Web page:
When Fortunato comments on how big the catacombs are, Montresor implies that all the bodies in the place are dead members of the Montresor family. There seem to be quite a lot of them. This is before we know Montresor’s name, but it’s implied that he’s a member of that family.
Is our narrator the last surviving member of the family? If so, what happened to the rest of the Montresors? Did he, perhaps, kill them all? Or maybe Montresor is lying and it’s not just Montresor bones in that massive graveyard. Maybe the Montresors were a family of killers, and the catacomb is full of unsuspecting victims, like Fortunato.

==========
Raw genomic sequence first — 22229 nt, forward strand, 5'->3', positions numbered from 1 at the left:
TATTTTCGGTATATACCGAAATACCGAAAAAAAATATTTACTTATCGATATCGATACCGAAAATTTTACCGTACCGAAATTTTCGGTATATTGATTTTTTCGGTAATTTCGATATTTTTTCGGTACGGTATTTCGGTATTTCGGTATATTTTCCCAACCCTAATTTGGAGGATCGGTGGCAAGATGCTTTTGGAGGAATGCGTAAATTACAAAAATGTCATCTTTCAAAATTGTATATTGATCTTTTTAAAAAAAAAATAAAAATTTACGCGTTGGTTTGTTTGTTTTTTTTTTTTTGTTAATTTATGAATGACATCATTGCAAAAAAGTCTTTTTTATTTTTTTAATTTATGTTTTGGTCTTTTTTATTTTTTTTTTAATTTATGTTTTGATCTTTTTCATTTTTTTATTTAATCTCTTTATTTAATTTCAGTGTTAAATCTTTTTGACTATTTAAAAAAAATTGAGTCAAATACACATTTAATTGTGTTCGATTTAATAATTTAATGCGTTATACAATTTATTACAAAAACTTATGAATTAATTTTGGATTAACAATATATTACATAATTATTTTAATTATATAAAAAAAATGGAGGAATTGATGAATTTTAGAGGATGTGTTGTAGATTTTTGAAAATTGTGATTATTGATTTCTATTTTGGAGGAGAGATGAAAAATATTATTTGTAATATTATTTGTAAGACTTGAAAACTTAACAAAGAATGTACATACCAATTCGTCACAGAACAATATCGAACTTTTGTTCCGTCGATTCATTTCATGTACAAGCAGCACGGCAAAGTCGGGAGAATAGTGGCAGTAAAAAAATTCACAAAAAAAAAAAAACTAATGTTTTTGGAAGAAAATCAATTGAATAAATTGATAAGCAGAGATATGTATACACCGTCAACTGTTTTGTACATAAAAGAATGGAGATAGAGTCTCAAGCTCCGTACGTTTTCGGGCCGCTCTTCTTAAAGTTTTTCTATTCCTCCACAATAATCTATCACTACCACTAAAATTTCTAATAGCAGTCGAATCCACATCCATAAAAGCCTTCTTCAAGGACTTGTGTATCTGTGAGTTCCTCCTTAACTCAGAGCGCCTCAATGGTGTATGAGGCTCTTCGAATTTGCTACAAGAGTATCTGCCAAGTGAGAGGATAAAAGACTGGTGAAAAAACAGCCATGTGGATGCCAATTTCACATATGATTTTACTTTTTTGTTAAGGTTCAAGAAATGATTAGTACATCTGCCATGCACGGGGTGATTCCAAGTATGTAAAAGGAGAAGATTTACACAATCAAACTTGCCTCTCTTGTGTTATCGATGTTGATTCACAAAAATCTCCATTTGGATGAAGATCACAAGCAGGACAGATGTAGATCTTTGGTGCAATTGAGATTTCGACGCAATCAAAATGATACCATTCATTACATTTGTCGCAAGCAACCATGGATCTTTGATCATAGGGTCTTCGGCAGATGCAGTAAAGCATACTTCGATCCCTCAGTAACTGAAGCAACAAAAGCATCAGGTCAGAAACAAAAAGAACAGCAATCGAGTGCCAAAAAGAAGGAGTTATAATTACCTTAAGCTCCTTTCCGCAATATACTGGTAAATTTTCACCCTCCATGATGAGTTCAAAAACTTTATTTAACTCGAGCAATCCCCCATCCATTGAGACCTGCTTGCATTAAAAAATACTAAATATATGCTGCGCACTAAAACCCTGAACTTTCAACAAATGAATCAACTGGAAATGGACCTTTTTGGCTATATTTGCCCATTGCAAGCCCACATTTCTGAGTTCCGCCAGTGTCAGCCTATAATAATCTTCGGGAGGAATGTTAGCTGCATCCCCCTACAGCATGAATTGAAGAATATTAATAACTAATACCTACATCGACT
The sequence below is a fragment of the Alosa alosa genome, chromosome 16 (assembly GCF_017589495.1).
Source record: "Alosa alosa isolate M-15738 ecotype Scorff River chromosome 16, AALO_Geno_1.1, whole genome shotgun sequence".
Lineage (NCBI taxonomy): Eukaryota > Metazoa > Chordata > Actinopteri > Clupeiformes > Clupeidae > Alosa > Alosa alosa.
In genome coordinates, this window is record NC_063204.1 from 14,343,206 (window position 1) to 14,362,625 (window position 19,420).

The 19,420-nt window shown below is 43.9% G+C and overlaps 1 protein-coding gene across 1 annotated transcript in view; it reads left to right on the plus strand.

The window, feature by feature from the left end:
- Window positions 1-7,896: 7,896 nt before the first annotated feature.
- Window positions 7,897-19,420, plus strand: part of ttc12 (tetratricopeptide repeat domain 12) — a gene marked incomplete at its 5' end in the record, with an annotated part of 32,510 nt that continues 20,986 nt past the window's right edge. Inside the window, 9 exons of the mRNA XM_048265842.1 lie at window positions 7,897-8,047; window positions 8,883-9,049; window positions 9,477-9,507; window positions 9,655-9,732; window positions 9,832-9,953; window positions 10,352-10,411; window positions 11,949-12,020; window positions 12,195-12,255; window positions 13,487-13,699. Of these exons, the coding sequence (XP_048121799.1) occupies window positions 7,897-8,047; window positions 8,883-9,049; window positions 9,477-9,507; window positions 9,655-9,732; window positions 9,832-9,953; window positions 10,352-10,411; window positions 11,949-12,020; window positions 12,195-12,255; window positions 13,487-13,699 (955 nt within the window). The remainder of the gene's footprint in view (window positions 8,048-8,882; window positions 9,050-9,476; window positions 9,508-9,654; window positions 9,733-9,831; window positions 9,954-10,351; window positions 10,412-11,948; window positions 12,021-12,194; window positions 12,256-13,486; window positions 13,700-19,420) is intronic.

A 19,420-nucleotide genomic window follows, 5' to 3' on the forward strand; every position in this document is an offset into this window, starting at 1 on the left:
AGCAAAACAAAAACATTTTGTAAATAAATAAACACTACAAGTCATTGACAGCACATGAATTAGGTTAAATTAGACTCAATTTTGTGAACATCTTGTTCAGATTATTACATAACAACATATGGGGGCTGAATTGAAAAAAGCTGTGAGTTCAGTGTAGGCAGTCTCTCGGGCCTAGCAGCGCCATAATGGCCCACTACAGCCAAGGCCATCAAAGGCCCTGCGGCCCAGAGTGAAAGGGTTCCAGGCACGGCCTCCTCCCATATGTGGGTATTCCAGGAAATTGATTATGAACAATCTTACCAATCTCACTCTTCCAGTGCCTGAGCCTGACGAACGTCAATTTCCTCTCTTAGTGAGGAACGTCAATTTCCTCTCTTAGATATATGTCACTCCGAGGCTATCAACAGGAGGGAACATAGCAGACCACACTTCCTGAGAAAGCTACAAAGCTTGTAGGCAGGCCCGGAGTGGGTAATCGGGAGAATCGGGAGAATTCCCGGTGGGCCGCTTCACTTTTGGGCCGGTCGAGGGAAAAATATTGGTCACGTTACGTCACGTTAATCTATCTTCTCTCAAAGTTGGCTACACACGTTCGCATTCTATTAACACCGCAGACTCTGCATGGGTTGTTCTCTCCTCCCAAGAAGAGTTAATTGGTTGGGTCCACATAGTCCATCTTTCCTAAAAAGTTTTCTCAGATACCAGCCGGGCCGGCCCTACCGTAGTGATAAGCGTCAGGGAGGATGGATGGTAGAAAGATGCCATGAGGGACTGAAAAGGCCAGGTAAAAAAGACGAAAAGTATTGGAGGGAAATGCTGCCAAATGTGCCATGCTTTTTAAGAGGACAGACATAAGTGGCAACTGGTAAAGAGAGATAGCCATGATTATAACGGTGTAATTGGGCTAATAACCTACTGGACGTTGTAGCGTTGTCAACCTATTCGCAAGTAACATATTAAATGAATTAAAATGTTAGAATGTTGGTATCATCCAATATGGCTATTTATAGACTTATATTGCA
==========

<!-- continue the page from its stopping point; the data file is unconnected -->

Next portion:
Maybe Montresor isn’t really Montresor at all. Maybe he murdered the last of the Montresors and then stole their name, so he could use it for his nefarious purposes. Montresor, if that’s his real name, makes clear in paragraph five that he is not Italian (though where he comes from is never revealed). So if he’s not Italian, what is his whole family doing buried in an Italian catacomb?
Ultimately, we don’t get any concrete information on the mysterious family Montresor; we have more questions than answers. In fact, Poe invites us to such speculations. They enhance the general creepiness of the reading experience, and make us suspect that Montresor, or whoever he is, is an even bigger villain than we might have thought.